BroTato Ship: Business Development Lessons from Rob Gronkowski’s Booze Cruise Playbook


Imagine that you are hosting the most epic booze cruise ever.  What would it look like?

Lemon drops.  Glowsticks.  Chicks twerking.  Live hip-hop.  Jagermeister shots.  Your parents?

These are my parents “getting down” at an ice cream parlor in Princeton, NJ last Thanksgiving.  They’re CRAAAZY.


By now, I’m sure you’ve all heard about Rob Gronkowski’s over-the-top bro-fest on the high seas.  While most of the media coverage seems to be focused on deconstructing the societal impacts of “the Gronk” or on enjoying the general debauchery vicariously, I’m primarily interested in learning about how the Gronk can make us all better businesspeople.

Lesson One: Be Authentic

In the professional world, there is a lot of pressure to conform.  Some of it is very real and some of it exists in merely the mind of the professional himself.  While most of us certainly can’t act exactly the same at work as we do when on spring break, we should strive to the true to who we are within professional parameters.  One of the reasons why people like Gronk is because he’s unapologetic about who he is.  The guy brought his parents to a raging boat party and wasn’t concerned about his “street cred.”  That’s pretty cool.

Lesson Two: Broadcast Yourself

Your personality is like a parcel of real estate.  There is no other one exactly like it in the world.  Like real estate, your personality should be an asset on your balance sheet and produce value for you.  This works best if people actually know who you are and what you’re about (see Lesson One).  The goal should be not to have everyone like you, even the Gronk isn’t batting 1.000, but rather to allow the people who are genuinely attracted to you and predisposed to doing business with you to surround you, while allowing the people who generally aren’t to stay away.  While the Gronk  went to pretty elaborate means to showcase his personality in this case, there are lots of simple things we can do to broadcast ourselves.  We can join interest groups or organizations or we can host smaller events like lunch n’ learns or happy hours.  We can play golf with our clients or serve on the board of a local nonprofit.  Me personally?  I like to broadcast myself through public speaking and writing inane blog articles.  Is it working?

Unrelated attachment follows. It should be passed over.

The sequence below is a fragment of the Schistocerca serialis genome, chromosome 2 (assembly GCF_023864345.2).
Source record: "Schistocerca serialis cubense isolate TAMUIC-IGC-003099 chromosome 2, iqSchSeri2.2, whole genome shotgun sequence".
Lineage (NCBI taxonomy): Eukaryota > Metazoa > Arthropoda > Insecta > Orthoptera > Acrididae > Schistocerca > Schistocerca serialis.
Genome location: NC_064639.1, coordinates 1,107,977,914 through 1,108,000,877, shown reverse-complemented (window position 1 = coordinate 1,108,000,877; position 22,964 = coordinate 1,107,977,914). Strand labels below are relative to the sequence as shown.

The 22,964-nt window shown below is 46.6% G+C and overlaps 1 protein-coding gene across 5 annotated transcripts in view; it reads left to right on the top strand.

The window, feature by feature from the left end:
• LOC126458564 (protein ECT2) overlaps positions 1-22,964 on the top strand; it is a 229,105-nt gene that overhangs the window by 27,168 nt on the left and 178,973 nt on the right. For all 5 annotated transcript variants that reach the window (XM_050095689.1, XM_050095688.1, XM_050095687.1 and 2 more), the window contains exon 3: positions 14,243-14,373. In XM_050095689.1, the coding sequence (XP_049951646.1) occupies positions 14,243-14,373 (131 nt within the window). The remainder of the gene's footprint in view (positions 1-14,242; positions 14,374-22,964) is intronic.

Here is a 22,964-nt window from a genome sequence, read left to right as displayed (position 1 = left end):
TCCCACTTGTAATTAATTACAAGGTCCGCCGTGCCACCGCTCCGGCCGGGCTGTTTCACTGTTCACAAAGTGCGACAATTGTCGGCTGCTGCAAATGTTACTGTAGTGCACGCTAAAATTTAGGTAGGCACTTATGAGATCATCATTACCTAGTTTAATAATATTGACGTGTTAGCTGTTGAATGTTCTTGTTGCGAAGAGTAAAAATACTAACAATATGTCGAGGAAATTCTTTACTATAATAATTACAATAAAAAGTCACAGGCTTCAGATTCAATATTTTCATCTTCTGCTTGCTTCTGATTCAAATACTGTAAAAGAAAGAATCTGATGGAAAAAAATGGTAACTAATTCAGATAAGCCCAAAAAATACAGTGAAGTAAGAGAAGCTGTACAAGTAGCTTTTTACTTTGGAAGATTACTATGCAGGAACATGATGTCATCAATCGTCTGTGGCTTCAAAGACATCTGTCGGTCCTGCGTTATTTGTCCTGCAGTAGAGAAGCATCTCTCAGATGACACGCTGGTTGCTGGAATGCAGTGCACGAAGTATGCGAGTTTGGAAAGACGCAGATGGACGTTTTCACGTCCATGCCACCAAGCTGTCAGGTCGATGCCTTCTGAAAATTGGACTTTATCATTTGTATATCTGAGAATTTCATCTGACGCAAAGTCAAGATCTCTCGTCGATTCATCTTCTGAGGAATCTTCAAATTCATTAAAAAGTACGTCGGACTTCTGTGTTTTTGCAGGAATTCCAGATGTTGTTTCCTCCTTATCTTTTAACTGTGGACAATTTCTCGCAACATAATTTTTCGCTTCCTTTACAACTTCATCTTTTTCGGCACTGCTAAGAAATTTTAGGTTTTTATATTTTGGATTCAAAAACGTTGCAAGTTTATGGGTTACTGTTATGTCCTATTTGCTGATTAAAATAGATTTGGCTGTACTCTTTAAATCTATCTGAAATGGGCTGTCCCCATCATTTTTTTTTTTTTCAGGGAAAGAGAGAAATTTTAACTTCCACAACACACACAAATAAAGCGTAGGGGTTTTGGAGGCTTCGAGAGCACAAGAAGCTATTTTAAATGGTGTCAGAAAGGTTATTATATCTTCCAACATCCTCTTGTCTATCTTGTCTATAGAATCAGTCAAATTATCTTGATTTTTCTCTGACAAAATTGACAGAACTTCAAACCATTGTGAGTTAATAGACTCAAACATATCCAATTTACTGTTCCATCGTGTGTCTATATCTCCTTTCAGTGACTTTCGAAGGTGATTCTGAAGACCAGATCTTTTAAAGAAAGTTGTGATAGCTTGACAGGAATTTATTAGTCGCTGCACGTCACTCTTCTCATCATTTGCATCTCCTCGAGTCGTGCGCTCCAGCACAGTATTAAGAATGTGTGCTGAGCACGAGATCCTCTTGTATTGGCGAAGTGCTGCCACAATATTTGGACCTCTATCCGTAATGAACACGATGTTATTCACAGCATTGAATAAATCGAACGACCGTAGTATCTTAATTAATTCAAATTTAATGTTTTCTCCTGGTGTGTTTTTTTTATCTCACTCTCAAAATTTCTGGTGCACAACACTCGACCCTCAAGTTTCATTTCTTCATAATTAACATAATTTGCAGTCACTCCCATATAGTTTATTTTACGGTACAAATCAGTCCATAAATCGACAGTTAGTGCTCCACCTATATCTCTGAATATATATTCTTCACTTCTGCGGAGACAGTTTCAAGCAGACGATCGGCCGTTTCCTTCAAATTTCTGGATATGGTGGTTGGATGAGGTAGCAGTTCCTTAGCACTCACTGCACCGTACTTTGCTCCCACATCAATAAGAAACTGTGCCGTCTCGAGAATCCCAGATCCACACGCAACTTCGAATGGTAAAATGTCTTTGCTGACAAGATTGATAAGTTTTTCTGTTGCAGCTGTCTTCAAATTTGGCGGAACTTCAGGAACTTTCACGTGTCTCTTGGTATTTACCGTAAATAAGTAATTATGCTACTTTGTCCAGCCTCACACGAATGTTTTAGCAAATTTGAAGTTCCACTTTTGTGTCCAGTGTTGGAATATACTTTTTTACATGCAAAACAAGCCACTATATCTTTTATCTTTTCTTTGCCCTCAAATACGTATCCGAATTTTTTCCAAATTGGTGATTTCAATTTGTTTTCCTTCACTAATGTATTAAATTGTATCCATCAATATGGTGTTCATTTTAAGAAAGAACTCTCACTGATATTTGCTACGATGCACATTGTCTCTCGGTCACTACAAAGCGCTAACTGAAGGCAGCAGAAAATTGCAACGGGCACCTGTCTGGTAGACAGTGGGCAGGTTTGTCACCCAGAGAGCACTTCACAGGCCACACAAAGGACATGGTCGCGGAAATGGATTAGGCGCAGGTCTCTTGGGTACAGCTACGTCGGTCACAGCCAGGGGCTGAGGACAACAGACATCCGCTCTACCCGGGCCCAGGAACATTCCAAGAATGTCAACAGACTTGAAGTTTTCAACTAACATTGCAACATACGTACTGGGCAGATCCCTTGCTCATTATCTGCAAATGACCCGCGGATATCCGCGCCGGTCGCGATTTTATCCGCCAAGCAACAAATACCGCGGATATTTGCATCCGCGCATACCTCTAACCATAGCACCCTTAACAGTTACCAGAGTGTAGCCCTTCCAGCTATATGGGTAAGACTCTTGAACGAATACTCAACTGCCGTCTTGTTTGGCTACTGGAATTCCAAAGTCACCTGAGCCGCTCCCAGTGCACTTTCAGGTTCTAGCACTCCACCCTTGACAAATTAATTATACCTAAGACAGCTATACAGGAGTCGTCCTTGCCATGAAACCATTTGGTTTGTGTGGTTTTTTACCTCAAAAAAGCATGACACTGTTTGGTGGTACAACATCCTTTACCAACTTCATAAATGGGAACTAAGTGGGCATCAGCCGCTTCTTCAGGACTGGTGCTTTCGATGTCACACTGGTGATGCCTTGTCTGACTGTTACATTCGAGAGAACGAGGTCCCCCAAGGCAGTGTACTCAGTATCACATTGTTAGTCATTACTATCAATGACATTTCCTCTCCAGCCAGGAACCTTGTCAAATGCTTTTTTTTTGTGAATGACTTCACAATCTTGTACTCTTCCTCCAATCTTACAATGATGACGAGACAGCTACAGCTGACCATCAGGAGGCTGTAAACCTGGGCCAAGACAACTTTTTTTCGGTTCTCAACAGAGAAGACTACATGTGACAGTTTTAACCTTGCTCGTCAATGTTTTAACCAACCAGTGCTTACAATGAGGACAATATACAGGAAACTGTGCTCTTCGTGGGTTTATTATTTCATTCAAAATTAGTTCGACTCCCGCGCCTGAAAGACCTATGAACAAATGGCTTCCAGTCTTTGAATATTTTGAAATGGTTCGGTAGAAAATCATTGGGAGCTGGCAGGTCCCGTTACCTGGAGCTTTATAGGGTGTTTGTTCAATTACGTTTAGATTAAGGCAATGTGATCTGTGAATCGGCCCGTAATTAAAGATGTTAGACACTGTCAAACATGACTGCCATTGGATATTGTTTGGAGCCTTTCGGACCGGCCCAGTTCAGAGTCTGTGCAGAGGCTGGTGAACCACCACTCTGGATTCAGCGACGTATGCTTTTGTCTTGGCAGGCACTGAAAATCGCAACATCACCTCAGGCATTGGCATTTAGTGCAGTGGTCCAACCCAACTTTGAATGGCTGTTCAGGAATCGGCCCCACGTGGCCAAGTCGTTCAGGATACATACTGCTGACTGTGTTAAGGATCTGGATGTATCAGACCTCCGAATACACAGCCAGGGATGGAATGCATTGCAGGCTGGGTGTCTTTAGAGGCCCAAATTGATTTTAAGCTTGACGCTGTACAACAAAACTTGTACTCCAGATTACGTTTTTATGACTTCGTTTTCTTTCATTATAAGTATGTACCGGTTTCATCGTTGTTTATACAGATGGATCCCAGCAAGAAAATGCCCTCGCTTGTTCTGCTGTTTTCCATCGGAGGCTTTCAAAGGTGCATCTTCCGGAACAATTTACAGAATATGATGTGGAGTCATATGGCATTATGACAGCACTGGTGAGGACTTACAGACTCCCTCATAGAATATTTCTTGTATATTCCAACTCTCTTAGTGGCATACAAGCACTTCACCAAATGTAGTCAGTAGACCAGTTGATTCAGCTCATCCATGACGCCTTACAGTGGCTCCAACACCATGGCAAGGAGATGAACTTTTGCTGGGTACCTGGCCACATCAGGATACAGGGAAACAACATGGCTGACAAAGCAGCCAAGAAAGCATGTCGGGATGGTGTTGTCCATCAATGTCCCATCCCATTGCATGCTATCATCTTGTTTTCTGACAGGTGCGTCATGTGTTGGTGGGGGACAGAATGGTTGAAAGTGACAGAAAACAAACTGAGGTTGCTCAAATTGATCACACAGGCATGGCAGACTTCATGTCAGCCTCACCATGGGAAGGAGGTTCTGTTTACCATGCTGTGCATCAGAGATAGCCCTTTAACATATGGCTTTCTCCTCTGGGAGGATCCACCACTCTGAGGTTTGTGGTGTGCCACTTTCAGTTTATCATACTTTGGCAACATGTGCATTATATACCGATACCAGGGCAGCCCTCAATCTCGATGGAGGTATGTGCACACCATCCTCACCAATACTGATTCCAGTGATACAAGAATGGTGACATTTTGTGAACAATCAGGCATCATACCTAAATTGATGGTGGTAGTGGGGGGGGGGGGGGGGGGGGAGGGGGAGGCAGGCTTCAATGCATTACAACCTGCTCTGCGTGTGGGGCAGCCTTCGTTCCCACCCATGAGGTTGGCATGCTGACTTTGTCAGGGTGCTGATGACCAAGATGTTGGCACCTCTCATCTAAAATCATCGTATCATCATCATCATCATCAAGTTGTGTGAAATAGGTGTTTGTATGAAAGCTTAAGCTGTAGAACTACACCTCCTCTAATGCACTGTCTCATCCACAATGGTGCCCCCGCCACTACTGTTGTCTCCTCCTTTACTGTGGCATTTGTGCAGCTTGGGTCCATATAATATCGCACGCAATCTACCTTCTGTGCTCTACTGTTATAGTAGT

Lesson Three: Collaborate With Others

If you’ve spent any time networking, you have probably spent some time with a relative stranger talking shop at a Starbucks or a Corner Bakery.  You probably have asked seemingly pointed questions like “Wh0 is your ideal client?” or “How do you differentiate yourself from your competitors?”  Of the conversations you’ve had of this variety, how many of them do you actually remember?  Chances are they’ve all bled together into a unremarkable slurry of hazy memories.  The bad news, your counterparts probably feel the same way about you.

So how do we stand out from the crowd?  One effective way I’ve found of doing this is by looking for collaboration opportunities with the professionals I want to build a stronger relationship with.  Just like Gronk recruited performing artists Flo Rida and Waka Flocka Flame to participate in his event, so too can you find opportunities to collaborate. The key here is making sure that all parties will benefit.  In this case, Gronk was able to provide high profile entertainment for his guests while the performers got great publicity and media coverage that they otherwise wouldn’t have gotten.  Similarly, you might try inviting your networking contacts to work on a joint client meeting, co-write an article, or give a presentation together.  It’s easy to put your best foot forward when you’re at Starbucks, but collaborating on such projects really allow the participants to see each other in a different light.  This often requires much more effort but it is a much more memorable experience and the increased social equity that is built is well worth it.